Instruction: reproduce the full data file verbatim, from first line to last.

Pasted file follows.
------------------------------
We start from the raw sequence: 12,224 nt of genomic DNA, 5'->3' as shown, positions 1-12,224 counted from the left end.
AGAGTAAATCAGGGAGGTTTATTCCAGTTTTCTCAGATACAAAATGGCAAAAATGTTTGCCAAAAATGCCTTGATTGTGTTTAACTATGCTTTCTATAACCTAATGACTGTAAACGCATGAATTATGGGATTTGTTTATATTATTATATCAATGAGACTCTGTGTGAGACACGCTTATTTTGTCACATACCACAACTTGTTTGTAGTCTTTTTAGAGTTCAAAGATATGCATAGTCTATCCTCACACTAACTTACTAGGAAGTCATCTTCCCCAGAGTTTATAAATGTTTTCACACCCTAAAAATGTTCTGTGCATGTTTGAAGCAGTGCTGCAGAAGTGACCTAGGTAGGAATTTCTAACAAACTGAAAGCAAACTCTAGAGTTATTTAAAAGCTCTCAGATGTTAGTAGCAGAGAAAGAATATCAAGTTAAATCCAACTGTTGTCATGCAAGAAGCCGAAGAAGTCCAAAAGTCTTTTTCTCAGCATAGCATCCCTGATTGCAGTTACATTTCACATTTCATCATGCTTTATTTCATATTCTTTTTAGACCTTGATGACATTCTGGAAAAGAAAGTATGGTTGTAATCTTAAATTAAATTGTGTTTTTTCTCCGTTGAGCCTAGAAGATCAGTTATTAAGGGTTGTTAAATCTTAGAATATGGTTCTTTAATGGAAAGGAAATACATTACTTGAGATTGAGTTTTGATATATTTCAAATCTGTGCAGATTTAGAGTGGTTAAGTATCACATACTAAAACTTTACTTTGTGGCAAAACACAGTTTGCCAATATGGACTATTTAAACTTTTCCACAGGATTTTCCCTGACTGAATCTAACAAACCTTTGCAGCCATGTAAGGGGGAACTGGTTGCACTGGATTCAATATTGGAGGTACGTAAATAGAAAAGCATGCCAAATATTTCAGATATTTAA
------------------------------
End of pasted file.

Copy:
We start from the raw sequence: 12,224 nt of genomic DNA, 5'->3' as shown, positions 1-12,224 counted from the left end.
AGAGTAAATCAGGGAGGTTTATTCCAGTTTTCTCAGATACAAAATGGCAAAAATGTTTGCCAAAAATGCCTTGATTGTGTTTAACTATGCTTTCTATAACCTAATGACTGTAAACGCATGAATTATGGGATTTGTTTATATTATTATATCAATGAGACTCTGTGTGAGACACGCTTATTTTGTCACATACCACAACTTGTTTGTAGTCTTTTTAGAGTTCAAAGATATGCATAGTCTATCCTCACACTAACTTACTAGGAAGTCATCTTCCCCAGAGTTTATAAATGTTTTCACACCCTAAAAATGTTCTGTGCATGTTTGAAGCAGTGCTGCAGAAGTGACCTAGGTAGGAATTTCTAACAAACTGAAAGCAAACTCTAGAGTTATTTAAAAGCTCTCAGATGTTAGTAGCAGAGAAAGAATATCAAGTTAAATCCAACTGTTGTCATGCAAGAAGCCGAAGAAGTCCAAAAGTCTTTTTCTCAGCATAGCATCCCTGATTGCAGTTACATTTCACATTTCATCATGCTTTATTTCATATTCTTTTTAGACCTTGATGACATTCTGGAAAAGAAAGTATGGTTGTAATCTTAAATTAAATTGTGTTTTTTCTCCGTTGAGCCTAGAAGATCAGTTATTAAGGGTTGTTAAATCTTAGAATATGGTTCTTTAATGGAAAGGAAATACATTACTTGAGATTGAGTTTTGATATATTTCAAATCTGTGCAGATTTAGAGTGGTTAAGTATCACATACTAAAACTTTACTTTGTGGCAAAACACAGTTTGCCAATATGGACTATTTAAACTTTTCCACAGGATTTTCCCTGACTGAATCTAACAAACCTTTGCAGCCATGTAAGGGGGAACTGGTTGCACTGGATTCAATATTGGAGGTACGTAAATAGAAAAGCATGCCAAATATTTCAGATATTTAA